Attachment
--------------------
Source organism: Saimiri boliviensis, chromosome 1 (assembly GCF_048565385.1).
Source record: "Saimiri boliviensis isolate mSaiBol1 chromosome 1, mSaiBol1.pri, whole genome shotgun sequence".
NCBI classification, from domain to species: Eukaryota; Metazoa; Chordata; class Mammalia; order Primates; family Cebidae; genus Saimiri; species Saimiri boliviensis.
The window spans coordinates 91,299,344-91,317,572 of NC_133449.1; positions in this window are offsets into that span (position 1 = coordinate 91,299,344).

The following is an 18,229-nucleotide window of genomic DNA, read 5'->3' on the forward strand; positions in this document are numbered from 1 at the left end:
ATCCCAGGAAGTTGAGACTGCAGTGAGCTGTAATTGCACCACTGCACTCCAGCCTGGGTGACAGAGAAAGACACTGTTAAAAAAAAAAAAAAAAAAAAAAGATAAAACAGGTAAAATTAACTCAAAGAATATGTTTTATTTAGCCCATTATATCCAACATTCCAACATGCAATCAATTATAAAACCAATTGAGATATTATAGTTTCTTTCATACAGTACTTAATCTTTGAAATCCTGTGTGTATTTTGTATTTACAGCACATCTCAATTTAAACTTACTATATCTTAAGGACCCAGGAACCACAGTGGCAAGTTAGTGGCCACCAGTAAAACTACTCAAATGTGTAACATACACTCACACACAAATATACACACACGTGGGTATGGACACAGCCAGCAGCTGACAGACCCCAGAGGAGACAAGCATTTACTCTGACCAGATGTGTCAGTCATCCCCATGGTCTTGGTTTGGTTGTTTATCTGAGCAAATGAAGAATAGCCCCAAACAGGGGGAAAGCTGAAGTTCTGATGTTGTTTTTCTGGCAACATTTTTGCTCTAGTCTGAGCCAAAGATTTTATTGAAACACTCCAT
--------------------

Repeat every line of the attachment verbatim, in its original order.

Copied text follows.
Source organism: Saimiri boliviensis, chromosome 1 (assembly GCF_048565385.1).
Source record: "Saimiri boliviensis isolate mSaiBol1 chromosome 1, mSaiBol1.pri, whole genome shotgun sequence".
NCBI classification, from domain to species: Eukaryota; Metazoa; Chordata; class Mammalia; order Primates; family Cebidae; genus Saimiri; species Saimiri boliviensis.
The window spans coordinates 91,299,344-91,317,572 of NC_133449.1; positions in this window are offsets into that span (position 1 = coordinate 91,299,344).

The following is an 18,229-nucleotide window of genomic DNA, read 5'->3' on the forward strand; positions in this document are numbered from 1 at the left end:
ATCCCAGGAAGTTGAGACTGCAGTGAGCTGTAATTGCACCACTGCACTCCAGCCTGGGTGACAGAGAAAGACACTGTTAAAAAAAAAAAAAAAAAAAAAAGATAAAACAGGTAAAATTAACTCAAAGAATATGTTTTATTTAGCCCATTATATCCAACATTCCAACATGCAATCAATTATAAAACCAATTGAGATATTATAGTTTCTTTCATACAGTACTTAATCTTTGAAATCCTGTGTGTATTTTGTATTTACAGCACATCTCAATTTAAACTTACTATATCTTAAGGACCCAGGAACCACAGTGGCAAGTTAGTGGCCACCAGTAAAACTACTCAAATGTGTAACATACACTCACACACAAATATACACACACGTGGGTATGGACACAGCCAGCAGCTGACAGACCCCAGAGGAGACAAGCATTTACTCTGACCAGATGTGTCAGTCATCCCCATGGTCTTGGTTTGGTTGTTTATCTGAGCAAATGAAGAATAGCCCCAAACAGGGGGAAAGCTGAAGTTCTGATGTTGTTTTTCTGGCAACATTTTTGCTCTAGTCTGAGCCAAAGATTTTATTGAAACACTCCAT